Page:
Rush studies new device for removing blood clots from the brain
Clot-busting drugs can help people with strokes, but they work best if given within three hours after symptoms start.
Now, however, Rush University Medical Center in Chicago is testing a new treatment that could widen that narrow window of opportunity.
The Penumbra stroke system can be used up to eight hours following a stroke and uses a catheter to suction blood clots from the brain, says Demetrius Lopes, MD, neuroendovascular surgeon at Rush.
The catheter is placed into the body through a small incision in the groin and is maneuvered through the blood vessels, using x-ray guidance, until it reaches the site of the clot. Once it’s in the correct spot, a separator device is released from the catheter to dislodge the clot, which the suction device then grabs and pulls back into the catheter.
Researchers believe the system may be a good option for removing clots that can’t easily be grasped or pierced by other devices. It also may be less likely to injure the blood vessel wall.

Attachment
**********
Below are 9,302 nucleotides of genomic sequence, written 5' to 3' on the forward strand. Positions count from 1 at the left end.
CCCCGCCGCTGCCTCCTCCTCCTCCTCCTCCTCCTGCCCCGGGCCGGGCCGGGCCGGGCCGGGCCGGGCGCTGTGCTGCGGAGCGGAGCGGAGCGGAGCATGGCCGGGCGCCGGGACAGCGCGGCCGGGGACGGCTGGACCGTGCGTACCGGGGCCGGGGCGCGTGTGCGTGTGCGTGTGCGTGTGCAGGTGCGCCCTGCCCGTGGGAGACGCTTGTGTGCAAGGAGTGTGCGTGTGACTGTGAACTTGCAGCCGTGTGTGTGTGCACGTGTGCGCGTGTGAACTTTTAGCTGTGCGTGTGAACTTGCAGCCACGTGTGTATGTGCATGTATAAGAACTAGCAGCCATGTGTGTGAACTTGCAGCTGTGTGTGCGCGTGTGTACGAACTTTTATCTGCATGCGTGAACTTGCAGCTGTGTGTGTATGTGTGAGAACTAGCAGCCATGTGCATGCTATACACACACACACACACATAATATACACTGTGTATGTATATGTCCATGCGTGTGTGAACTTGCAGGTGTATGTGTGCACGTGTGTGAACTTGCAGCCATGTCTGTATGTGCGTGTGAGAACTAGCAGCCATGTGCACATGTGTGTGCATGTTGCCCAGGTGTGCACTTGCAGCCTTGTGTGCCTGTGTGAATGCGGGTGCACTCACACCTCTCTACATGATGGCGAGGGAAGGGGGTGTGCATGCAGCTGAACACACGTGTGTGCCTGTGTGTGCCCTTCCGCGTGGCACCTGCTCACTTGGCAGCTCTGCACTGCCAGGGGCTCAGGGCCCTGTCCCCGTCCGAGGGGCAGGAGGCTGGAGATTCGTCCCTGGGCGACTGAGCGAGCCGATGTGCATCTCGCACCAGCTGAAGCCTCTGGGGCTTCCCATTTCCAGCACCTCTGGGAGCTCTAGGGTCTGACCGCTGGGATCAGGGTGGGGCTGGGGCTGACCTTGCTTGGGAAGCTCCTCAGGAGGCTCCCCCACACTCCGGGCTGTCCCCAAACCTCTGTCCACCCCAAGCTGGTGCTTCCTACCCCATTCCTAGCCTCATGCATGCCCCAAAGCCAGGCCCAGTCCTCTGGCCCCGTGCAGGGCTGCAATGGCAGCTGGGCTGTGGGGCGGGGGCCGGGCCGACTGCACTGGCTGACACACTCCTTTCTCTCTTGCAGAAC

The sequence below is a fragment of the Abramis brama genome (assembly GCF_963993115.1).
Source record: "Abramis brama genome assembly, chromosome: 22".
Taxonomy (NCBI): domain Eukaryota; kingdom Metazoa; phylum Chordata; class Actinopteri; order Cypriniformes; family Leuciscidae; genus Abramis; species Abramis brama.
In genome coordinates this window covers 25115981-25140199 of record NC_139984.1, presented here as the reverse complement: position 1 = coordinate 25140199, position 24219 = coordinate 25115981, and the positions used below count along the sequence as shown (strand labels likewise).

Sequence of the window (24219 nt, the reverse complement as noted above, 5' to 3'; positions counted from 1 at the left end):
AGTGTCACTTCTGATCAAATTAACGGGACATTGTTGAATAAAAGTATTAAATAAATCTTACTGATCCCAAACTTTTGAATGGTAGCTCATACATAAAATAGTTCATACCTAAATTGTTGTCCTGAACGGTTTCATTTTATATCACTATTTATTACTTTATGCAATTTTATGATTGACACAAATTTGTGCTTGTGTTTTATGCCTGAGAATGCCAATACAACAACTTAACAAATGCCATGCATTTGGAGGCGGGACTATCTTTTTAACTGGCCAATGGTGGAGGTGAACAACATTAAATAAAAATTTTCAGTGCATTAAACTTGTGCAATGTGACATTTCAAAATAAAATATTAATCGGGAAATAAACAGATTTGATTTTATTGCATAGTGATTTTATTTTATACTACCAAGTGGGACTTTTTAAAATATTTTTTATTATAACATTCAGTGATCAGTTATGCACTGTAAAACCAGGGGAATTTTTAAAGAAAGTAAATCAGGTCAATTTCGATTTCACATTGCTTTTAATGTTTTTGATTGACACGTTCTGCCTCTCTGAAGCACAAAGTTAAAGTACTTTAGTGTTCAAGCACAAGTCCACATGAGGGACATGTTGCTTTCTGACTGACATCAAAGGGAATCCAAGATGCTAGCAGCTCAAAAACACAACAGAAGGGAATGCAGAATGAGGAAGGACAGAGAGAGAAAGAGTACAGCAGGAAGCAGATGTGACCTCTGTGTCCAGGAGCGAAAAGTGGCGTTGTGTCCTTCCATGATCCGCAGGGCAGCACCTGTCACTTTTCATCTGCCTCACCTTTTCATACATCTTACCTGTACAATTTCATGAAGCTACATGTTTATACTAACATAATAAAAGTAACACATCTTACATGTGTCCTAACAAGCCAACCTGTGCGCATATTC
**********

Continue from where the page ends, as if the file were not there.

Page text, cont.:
Rush is participating in a research study to evaluate the safety and effectiveness of the Penumbra stroke system. For more information, on the study visit the clinical trials area of our Web site Investigational Device for Removing Blood Clots from the Brain.
For other clinical trials for stroke, go to the Nervous System Disorders area of the Rush clinical trials site.
Stroke Care at Rush
The Stroke Center at Rush University Medical Center in Chicago, Illinois, provides comprehensive medical treatment for stroke and related conditions, from immediate treatment for people experiencing a stroke to specialized follow-up care for those coping with the aftermath of a stroke or stroke-related condition.
Because Rush is an academic medical center, patients often have access to investigative therapies and treatment approaches for stroke that are not widely available.
For more information visit the Cerebrovascular Disease and Stroke home page.
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